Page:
Still, none of these flaws are as destructive to “The Dark Knight Rises” as the film’s villain, Bane, who manages to cause just as much damage to the fictional city of Gotham as he does to the movie itself.

It’s worth noting right from the start that none of the problems with Bane rest on the shoulders of the actor who played the hulking, masked behemoth, Tom Hardy. The British actor does everything asked of him to the best of his considerable talents, and were it not for a number of factors outside his control, he’d likely provide the standout performance in the film. Sadly, those factors are present in the film, and they make Hardy’s character memorable for all the wrong reasons.

Months ago, when some early footage of “The Dark Knight Rises” was screened for a select audience, Bane’s muffled, unintelligible dialogue caused enough controversy to put the studio into damage-control mode, with Warner Brothers and Nolan seeming to be at odds over how to handle the villain’s mask-induced garble. Their answer, it seems, was to waver between two extremes. At times Bane sounds like a circus ringmaster trying to reach the cheap seats with a dollar-bin megaphone, and at other times his dialogue has all the clarity of a subway intercom system. The gritty realism of the surrounding film only amplifies the silliness of Bane’s dialogue.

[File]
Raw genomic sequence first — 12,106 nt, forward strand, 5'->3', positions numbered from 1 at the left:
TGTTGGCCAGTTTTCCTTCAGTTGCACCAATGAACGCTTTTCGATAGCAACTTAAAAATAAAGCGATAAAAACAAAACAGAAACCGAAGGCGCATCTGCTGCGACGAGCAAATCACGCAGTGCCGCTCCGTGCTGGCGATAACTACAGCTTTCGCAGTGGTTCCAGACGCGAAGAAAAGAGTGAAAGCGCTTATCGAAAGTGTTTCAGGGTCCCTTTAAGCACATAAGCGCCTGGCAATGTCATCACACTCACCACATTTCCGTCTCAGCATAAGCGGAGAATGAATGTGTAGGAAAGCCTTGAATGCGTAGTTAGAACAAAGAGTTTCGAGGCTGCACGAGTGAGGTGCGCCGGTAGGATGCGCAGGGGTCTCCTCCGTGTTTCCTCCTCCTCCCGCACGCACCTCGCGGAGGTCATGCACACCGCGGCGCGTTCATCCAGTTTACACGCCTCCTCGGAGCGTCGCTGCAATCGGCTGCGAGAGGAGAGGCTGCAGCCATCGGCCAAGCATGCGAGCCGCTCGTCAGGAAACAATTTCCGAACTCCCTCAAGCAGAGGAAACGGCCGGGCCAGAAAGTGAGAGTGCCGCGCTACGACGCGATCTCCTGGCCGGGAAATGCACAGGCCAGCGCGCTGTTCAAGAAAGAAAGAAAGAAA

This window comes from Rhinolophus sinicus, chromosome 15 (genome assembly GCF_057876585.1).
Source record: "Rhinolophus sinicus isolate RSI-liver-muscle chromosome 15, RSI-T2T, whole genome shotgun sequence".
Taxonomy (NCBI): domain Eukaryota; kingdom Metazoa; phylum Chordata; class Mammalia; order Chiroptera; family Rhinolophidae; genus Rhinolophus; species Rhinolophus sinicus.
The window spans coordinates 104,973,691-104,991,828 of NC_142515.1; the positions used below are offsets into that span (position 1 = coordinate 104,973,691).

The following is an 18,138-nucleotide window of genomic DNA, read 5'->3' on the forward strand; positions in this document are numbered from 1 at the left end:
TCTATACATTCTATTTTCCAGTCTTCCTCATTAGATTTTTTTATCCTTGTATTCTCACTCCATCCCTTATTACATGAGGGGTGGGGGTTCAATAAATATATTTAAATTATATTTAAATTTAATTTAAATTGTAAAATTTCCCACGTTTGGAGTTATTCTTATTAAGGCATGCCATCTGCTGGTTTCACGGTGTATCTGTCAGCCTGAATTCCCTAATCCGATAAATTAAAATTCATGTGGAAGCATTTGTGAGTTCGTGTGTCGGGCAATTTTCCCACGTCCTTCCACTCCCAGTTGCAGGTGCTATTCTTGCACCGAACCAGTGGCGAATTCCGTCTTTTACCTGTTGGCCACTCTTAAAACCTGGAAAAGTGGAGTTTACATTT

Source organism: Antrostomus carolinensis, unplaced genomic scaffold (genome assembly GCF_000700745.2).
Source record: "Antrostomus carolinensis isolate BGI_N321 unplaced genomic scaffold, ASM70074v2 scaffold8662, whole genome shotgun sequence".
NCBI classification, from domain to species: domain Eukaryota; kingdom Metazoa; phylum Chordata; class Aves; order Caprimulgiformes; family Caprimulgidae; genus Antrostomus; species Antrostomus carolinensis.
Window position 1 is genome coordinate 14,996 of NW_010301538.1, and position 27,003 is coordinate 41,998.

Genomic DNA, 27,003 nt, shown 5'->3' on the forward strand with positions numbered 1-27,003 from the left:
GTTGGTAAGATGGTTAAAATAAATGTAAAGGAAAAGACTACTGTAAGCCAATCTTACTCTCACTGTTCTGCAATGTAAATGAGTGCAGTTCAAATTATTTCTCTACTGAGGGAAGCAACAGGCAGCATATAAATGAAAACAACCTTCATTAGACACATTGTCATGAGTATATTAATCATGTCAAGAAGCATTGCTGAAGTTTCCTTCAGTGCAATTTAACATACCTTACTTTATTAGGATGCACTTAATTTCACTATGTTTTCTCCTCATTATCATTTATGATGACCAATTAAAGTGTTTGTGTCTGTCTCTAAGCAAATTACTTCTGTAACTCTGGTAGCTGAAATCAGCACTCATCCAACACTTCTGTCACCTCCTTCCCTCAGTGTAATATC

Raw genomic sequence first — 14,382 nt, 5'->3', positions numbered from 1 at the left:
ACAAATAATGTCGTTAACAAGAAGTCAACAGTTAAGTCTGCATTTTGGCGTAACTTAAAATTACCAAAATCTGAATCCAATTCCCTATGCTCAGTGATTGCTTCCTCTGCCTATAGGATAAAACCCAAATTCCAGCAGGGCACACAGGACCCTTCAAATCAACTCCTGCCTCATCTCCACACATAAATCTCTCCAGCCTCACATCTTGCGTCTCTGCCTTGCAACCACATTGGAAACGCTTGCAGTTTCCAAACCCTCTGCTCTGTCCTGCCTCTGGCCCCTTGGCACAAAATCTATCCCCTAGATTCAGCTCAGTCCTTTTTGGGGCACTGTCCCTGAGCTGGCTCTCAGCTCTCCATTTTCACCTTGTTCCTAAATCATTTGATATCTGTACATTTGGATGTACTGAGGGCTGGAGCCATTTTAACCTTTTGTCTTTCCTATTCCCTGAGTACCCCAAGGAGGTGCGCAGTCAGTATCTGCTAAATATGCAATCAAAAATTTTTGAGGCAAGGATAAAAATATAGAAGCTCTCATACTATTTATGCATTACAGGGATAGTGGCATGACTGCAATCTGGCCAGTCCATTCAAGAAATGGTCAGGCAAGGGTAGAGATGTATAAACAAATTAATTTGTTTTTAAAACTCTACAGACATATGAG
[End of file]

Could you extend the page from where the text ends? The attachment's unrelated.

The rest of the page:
Still, if there is one positive to come out of the troubles with Bane’s voice, it’s that you barely notice Bale’s Bat-growl, which earned more than a few unintentional laughs during “The Dark Knight,” but seems entirely tolerable alongside Bane’s over-dubbed, sideshow-barker tone.

Unfortunately, the film’s villain has problems with more than just his dialogue. Without venturing too far into spoiler territory, Bane’s intentions with regard to Gotham and its protector go from uncertain to outright contradictory over the course of the film, with the character flip-flopping between a desire to empower Gotham’s populace (at times seeming like the spokesperson for the real-world Occupy movement) and an urge to obliterate every living person in the city. The end result is a character that never quite sells the whole “criminal genius” thing, and instead comes off as a bit, well… crazy.

Of course, this flaw with Bane is likely a result of the character being shoehorned into a role that was meant for Heath Ledger and The Joker, who would have been right at home as the orchestrator of the chaos that overtakes Gotham. It’s during the moments when Bane seems the most out of place that you can see how perfectly Ledger’s Joker would’ve fit in the film.

Even with so many problems, however, “The Dark Knight Rises” still manages to meet – and occasionally exceed – expectations in some of the areas that will play the biggest role in the film’s success with the mainstream audiences. Nolan’s trademark grasp of breathtaking visuals and fantastic cinematography are on full display in “The Dark Knight Rises,” and the film features a number of set pieces – including the catastrophic destruction of Gotham’s football stadium – that set the film apart from nearly everything else in theaters. While it never achieves at the level of a film like “Inception,” “The Dark Knight Rises” is full of reminders that it is a film made by one of the industry’s greatest visual directors.